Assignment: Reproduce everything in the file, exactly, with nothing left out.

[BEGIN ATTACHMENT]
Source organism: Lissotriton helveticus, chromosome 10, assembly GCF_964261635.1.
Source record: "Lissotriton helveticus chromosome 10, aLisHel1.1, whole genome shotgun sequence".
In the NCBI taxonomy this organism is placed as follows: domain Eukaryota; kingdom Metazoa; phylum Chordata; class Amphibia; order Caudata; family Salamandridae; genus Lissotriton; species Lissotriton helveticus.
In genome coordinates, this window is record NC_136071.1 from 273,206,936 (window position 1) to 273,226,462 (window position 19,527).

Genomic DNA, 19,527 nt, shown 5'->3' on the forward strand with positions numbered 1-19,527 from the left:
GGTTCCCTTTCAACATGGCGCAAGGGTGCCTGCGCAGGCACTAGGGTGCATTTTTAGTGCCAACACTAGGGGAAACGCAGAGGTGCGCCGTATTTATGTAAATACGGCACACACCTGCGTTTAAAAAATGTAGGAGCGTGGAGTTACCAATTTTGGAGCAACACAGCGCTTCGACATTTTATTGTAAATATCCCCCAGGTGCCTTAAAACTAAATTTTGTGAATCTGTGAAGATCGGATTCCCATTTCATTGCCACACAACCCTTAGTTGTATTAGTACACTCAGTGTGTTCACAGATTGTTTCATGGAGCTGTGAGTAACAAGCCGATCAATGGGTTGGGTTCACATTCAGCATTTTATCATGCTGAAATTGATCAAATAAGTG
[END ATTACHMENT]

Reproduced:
Source organism: Lissotriton helveticus, chromosome 10, assembly GCF_964261635.1.
Source record: "Lissotriton helveticus chromosome 10, aLisHel1.1, whole genome shotgun sequence".
In the NCBI taxonomy this organism is placed as follows: domain Eukaryota; kingdom Metazoa; phylum Chordata; class Amphibia; order Caudata; family Salamandridae; genus Lissotriton; species Lissotriton helveticus.
In genome coordinates, this window is record NC_136071.1 from 273,206,936 (window position 1) to 273,226,462 (window position 19,527).

Genomic DNA, 19,527 nt, shown 5'->3' on the forward strand with positions numbered 1-19,527 from the left:
GGTTCCCTTTCAACATGGCGCAAGGGTGCCTGCGCAGGCACTAGGGTGCATTTTTAGTGCCAACACTAGGGGAAACGCAGAGGTGCGCCGTATTTATGTAAATACGGCACACACCTGCGTTTAAAAAATGTAGGAGCGTGGAGTTACCAATTTTGGAGCAACACAGCGCTTCGACATTTTATTGTAAATATCCCCCAGGTGCCTTAAAACTAAATTTTGTGAATCTGTGAAGATCGGATTCCCATTTCATTGCCACACAACCCTTAGTTGTATTAGTACACTCAGTGTGTTCACAGATTGTTTCATGGAGCTGTGAGTAACAAGCCGATCAATGGGTTGGGTTCACATTCAGCATTTTATCATGCTGAAATTGATCAAATAAGTG